There are many reasons why an employee may decide to raise a grievance. Whilst in some cases grievances can be resolved informally, where this is not possible employers will generally be required to carry out an investigation. Conducting a thorough investigation is important, not just to the employee who raised the grievance but also to the employer, as it will reduce the risk of successful tribunal claims and help avoid any negative impact on staff morale. Below we consider steps an employer should take when carrying out a grievance investigation.
ACAS Code of Practice
When investigating a grievance, a good starting point is the ACAS Code of Practice. The Code encourages employers to act promptly and consistently and to investigate thoroughly to establish the facts. The Code also sets out a number of principles of good practice, including allowing the employee to be accompanied at meetings and providing the employee with a right of appeal. An Employment Tribunal has the power to increase a compensation award by up to 25% where an employer unreasonably fails to follow the Code of Practice, so employers are encouraged to ensure their policies reflect the Code to ensure compliance.
Appointing the investigator
Consideration should be given to who within the organisation is best placed to investigate the grievance. This is often the line manager but the key principles are that an investigator should be independent and should have no involvement with the allegations.
Where the employer is unable to appoint an independent investigator from within the organisation, an external investigator may be appointed. An external investigator can also be considered where particular specialist knowledge is required or where allegations are made against senior employees. Whilst there will be costs associated with the appointment of an external investigator, it should ensure that the investigation is fair and impartial and will minimise the risk of a successful challenge on the process followed.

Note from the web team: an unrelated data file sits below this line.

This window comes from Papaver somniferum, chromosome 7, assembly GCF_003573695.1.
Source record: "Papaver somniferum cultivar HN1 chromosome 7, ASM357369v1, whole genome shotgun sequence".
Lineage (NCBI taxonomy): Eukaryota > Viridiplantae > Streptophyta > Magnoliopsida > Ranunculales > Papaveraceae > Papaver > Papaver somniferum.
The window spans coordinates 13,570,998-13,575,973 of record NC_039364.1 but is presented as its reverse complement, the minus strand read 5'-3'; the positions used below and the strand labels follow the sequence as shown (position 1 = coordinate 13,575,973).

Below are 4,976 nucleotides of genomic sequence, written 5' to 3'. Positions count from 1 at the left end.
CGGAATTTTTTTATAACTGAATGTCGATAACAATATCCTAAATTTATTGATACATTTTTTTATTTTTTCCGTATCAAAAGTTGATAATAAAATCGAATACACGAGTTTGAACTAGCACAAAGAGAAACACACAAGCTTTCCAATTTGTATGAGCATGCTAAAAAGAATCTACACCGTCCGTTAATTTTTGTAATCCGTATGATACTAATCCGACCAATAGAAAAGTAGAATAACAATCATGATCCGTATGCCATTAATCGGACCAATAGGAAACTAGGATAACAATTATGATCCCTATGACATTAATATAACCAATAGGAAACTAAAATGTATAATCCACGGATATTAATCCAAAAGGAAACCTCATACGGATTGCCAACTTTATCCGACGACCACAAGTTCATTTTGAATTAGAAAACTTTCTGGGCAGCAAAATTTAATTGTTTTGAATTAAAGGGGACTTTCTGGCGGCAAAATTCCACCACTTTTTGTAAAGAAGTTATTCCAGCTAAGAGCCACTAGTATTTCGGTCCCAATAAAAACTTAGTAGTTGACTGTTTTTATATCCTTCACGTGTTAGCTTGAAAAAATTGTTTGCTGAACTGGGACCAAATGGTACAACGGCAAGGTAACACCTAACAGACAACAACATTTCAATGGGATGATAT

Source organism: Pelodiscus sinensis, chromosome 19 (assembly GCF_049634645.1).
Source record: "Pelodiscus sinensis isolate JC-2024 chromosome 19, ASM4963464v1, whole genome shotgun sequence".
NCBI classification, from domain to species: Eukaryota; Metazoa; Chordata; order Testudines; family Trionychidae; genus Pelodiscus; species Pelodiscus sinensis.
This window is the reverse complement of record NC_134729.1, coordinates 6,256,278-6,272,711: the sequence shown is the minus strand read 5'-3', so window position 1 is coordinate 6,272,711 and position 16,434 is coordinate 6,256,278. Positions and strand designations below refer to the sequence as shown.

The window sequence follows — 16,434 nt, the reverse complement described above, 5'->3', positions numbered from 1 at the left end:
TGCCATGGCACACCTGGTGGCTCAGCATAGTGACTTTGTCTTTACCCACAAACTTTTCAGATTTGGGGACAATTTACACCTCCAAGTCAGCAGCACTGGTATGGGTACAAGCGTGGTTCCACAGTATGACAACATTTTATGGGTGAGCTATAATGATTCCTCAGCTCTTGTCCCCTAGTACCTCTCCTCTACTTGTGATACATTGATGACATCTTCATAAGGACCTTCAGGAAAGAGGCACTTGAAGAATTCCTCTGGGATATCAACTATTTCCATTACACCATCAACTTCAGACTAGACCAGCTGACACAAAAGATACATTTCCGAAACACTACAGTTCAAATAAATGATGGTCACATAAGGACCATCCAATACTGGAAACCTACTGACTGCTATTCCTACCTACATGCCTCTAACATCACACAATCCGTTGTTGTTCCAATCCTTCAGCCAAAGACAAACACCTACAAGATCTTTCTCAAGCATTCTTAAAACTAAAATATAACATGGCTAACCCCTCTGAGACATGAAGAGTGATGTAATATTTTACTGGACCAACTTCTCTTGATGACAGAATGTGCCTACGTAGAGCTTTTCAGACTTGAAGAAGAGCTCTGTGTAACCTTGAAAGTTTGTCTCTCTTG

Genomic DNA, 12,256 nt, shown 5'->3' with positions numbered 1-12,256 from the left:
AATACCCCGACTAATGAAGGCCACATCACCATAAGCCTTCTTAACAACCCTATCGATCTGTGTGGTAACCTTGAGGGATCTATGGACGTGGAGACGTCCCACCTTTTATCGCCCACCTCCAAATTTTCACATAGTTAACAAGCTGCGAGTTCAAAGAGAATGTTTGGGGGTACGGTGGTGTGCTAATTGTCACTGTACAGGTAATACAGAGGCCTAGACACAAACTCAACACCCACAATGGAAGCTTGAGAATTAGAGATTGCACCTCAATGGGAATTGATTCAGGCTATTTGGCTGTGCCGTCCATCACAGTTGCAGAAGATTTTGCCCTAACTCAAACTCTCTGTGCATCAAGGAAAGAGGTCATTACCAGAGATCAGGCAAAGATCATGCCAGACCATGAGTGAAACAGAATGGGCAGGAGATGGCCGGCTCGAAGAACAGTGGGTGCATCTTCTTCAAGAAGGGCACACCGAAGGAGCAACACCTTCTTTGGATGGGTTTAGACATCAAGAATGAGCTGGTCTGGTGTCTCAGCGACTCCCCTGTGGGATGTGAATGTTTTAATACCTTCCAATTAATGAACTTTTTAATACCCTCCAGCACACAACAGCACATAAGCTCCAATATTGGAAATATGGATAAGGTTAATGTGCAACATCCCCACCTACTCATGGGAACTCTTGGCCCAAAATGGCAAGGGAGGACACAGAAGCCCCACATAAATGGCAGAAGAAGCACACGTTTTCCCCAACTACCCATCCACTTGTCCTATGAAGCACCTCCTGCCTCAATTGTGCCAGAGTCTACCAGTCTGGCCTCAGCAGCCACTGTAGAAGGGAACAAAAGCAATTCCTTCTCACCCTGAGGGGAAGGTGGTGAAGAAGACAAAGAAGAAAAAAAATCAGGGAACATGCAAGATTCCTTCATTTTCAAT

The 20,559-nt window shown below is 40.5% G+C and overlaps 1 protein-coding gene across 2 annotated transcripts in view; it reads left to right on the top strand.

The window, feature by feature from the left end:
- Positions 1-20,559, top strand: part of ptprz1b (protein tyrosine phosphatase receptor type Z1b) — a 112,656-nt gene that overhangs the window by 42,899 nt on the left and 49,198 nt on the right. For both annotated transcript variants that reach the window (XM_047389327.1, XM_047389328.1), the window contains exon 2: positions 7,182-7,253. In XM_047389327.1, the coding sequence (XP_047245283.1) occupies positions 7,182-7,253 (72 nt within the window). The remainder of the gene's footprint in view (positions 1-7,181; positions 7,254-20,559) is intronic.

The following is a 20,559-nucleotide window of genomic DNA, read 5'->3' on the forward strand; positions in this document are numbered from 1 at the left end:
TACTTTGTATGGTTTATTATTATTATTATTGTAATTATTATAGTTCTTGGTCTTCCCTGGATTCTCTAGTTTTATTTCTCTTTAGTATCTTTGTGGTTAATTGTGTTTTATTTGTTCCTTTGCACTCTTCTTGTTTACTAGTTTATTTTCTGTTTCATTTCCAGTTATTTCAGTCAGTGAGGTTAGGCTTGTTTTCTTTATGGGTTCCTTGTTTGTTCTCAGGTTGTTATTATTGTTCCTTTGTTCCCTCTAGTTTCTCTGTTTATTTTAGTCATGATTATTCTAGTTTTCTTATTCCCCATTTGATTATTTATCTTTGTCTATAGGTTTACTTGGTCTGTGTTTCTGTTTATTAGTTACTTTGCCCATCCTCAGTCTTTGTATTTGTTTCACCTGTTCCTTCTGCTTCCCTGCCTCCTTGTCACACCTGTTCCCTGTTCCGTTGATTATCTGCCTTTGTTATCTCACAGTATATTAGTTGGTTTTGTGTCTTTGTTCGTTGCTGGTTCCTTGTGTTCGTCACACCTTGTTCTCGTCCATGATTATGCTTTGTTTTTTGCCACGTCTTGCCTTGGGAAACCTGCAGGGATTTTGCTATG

Gathering and analysing evidence
The investigator should not only consider evidence in support of the allegations, but also evidence that undermines the allegations. The investigator should aim to gather enough evidence to enable understanding and a reasoned decision to be made and should be mindful that further evidence may come to light during the course of the investigation. Possible sources of evidence include witness accounts, CCTV, emails, phone logs, social media, training records, appraisal notes, sickness absence records and medical records.
Generally, an investigation report should be prepared setting out the evidence and the findings. The report should also set out how the investigation process was conducted, what evidence was considered and the details of any witnesses interviewed. The strengths and weaknesses of the evidence must be assessed and the findings of the investigator outlined, including what facts have been established and a consideration of any mitigating factors.
Notes and audit trail
Detailed notes should be kept throughout each stage of the investigation to assist with any future tribunal claims which may be brought against the employer. Insofar as possible, the employer should be able to explain the rationale for any decisions taken.
A grievance is often raised as a reaction to other internal processes such as disciplinary or performance management. Whether or not it is reasonable to run the grievance and the other process concurrently, or pause the other internal process to investigate and deal with the grievance, will depend on the detail of the grievance and whether the processes are linked.
Our team are experienced in carrying out grievance investigations on behalf of clients where an independent investigator is needed. For further information on this or grievance investigations more generally, please contact a member of our Employment Team.